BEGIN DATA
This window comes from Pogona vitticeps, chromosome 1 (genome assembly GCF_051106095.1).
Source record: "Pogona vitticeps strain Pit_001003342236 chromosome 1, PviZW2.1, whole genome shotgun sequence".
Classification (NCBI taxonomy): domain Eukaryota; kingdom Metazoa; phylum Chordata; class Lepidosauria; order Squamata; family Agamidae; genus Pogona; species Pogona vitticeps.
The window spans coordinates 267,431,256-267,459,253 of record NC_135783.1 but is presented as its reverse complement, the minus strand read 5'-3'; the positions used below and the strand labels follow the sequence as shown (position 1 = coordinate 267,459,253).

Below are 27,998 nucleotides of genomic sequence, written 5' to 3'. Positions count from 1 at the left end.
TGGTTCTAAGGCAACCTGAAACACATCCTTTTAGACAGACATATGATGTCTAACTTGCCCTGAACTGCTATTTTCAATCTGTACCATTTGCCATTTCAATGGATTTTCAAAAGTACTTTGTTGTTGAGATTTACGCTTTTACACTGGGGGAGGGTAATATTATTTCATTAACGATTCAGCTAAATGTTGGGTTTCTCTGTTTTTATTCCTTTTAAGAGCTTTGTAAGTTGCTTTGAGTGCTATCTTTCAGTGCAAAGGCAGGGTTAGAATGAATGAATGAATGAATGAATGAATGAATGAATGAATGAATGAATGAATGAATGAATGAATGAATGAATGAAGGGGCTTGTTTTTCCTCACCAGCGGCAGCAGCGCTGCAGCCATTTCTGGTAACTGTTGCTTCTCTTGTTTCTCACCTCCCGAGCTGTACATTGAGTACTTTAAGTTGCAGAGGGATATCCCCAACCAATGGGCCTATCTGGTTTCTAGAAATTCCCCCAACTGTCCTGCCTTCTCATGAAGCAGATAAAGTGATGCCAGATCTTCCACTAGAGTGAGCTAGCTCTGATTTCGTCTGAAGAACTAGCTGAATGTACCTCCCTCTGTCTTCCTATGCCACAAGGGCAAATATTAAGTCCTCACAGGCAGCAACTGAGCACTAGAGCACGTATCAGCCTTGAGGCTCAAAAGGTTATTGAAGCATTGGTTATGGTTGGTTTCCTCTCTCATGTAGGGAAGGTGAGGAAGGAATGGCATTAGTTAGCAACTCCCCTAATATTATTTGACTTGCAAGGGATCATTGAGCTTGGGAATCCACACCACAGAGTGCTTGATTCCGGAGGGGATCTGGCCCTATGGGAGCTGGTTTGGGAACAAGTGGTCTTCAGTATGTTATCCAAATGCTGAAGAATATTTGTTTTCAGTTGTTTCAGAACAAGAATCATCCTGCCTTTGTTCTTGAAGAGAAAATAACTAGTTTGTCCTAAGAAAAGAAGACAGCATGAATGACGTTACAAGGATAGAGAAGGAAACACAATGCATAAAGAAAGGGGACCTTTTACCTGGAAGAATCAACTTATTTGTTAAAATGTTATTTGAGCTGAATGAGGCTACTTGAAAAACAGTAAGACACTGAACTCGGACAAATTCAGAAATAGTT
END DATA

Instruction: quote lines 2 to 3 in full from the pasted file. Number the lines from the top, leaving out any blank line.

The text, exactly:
Source record: "Pogona vitticeps strain Pit_001003342236 chromosome 1, PviZW2.1, whole genome shotgun sequence".
Classification (NCBI taxonomy): domain Eukaryota; kingdom Metazoa; phylum Chordata; class Lepidosauria; order Squamata; family Agamidae; genus Pogona; species Pogona vitticeps.